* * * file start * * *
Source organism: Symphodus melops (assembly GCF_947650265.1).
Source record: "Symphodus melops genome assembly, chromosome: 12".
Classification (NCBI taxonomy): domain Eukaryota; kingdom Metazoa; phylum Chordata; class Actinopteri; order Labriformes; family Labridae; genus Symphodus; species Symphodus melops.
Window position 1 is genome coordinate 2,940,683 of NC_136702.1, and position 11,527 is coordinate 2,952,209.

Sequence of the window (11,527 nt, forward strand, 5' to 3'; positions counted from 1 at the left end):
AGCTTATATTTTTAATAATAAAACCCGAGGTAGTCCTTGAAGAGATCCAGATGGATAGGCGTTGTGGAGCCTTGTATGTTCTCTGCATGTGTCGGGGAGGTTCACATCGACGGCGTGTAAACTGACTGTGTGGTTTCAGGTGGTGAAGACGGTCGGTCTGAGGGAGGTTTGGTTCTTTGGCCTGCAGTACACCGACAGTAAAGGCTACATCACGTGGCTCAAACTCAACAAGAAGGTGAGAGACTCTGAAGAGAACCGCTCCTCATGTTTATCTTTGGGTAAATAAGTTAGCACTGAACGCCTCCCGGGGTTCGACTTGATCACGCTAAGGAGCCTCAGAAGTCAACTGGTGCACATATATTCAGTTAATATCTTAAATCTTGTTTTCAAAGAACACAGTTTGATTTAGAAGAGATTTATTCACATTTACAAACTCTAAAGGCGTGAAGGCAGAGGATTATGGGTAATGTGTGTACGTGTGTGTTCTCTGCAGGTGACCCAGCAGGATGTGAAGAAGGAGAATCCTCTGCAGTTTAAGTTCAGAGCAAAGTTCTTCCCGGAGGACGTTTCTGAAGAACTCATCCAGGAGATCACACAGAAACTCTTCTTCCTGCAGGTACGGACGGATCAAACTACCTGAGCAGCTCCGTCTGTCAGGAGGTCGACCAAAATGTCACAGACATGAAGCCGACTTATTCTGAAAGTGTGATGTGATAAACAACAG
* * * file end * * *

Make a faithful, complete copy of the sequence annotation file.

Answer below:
Source organism: Symphodus melops (assembly GCF_947650265.1).
Source record: "Symphodus melops genome assembly, chromosome: 12".
Classification (NCBI taxonomy): domain Eukaryota; kingdom Metazoa; phylum Chordata; class Actinopteri; order Labriformes; family Labridae; genus Symphodus; species Symphodus melops.
Window position 1 is genome coordinate 2,940,683 of NC_136702.1, and position 11,527 is coordinate 2,952,209.

Sequence of the window (11,527 nt, forward strand, 5' to 3'; positions counted from 1 at the left end):
AGCTTATATTTTTAATAATAAAACCCGAGGTAGTCCTTGAAGAGATCCAGATGGATAGGCGTTGTGGAGCCTTGTATGTTCTCTGCATGTGTCGGGGAGGTTCACATCGACGGCGTGTAAACTGACTGTGTGGTTTCAGGTGGTGAAGACGGTCGGTCTGAGGGAGGTTTGGTTCTTTGGCCTGCAGTACACCGACAGTAAAGGCTACATCACGTGGCTCAAACTCAACAAGAAGGTGAGAGACTCTGAAGAGAACCGCTCCTCATGTTTATCTTTGGGTAAATAAGTTAGCACTGAACGCCTCCCGGGGTTCGACTTGATCACGCTAAGGAGCCTCAGAAGTCAACTGGTGCACATATATTCAGTTAATATCTTAAATCTTGTTTTCAAAGAACACAGTTTGATTTAGAAGAGATTTATTCACATTTACAAACTCTAAAGGCGTGAAGGCAGAGGATTATGGGTAATGTGTGTACGTGTGTGTTCTCTGCAGGTGACCCAGCAGGATGTGAAGAAGGAGAATCCTCTGCAGTTTAAGTTCAGAGCAAAGTTCTTCCCGGAGGACGTTTCTGAAGAACTCATCCAGGAGATCACACAGAAACTCTTCTTCCTGCAGGTACGGACGGATCAAACTACCTGAGCAGCTCCGTCTGTCAGGAGGTCGACCAAAATGTCACAGACATGAAGCCGACTTATTCTGAAAGTGTGATGTGATAAACAACAG